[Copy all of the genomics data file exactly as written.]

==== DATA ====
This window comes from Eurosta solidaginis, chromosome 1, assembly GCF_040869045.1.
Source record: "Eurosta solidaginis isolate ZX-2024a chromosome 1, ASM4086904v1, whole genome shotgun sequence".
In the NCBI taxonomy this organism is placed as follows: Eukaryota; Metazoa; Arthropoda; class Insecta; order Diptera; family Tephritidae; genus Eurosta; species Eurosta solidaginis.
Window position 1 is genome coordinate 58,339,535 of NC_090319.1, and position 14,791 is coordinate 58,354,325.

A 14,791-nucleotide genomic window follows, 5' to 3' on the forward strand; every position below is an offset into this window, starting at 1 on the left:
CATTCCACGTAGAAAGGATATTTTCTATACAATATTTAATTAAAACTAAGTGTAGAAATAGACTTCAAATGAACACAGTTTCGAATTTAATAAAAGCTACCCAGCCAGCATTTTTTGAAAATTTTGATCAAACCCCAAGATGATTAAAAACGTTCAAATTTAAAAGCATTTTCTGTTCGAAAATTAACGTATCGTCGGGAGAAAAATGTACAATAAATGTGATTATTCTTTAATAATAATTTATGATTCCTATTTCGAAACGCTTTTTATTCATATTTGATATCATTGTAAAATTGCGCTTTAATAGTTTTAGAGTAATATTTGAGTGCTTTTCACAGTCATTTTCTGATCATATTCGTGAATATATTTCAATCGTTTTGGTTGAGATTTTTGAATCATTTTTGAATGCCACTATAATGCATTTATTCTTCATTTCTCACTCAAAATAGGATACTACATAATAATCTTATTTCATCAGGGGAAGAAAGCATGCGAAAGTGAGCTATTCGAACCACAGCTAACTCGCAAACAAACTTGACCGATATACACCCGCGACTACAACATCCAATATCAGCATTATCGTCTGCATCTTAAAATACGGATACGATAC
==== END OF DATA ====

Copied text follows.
This window comes from Eurosta solidaginis, chromosome 1, assembly GCF_040869045.1.
Source record: "Eurosta solidaginis isolate ZX-2024a chromosome 1, ASM4086904v1, whole genome shotgun sequence".
In the NCBI taxonomy this organism is placed as follows: Eukaryota; Metazoa; Arthropoda; class Insecta; order Diptera; family Tephritidae; genus Eurosta; species Eurosta solidaginis.
Window position 1 is genome coordinate 58,339,535 of NC_090319.1, and position 14,791 is coordinate 58,354,325.

A 14,791-nucleotide genomic window follows, 5' to 3' on the forward strand; every position below is an offset into this window, starting at 1 on the left:
CATTCCACGTAGAAAGGATATTTTCTATACAATATTTAATTAAAACTAAGTGTAGAAATAGACTTCAAATGAACACAGTTTCGAATTTAATAAAAGCTACCCAGCCAGCATTTTTTGAAAATTTTGATCAAACCCCAAGATGATTAAAAACGTTCAAATTTAAAAGCATTTTCTGTTCGAAAATTAACGTATCGTCGGGAGAAAAATGTACAATAAATGTGATTATTCTTTAATAATAATTTATGATTCCTATTTCGAAACGCTTTTTATTCATATTTGATATCATTGTAAAATTGCGCTTTAATAGTTTTAGAGTAATATTTGAGTGCTTTTCACAGTCATTTTCTGATCATATTCGTGAATATATTTCAATCGTTTTGGTTGAGATTTTTGAATCATTTTTGAATGCCACTATAATGCATTTATTCTTCATTTCTCACTCAAAATAGGATACTACATAATAATCTTATTTCATCAGGGGAAGAAAGCATGCGAAAGTGAGCTATTCGAACCACAGCTAACTCGCAAACAAACTTGACCGATATACACCCGCGACTACAACATCCAATATCAGCATTATCGTCTGCATCTTAAAATACGGATACGATAC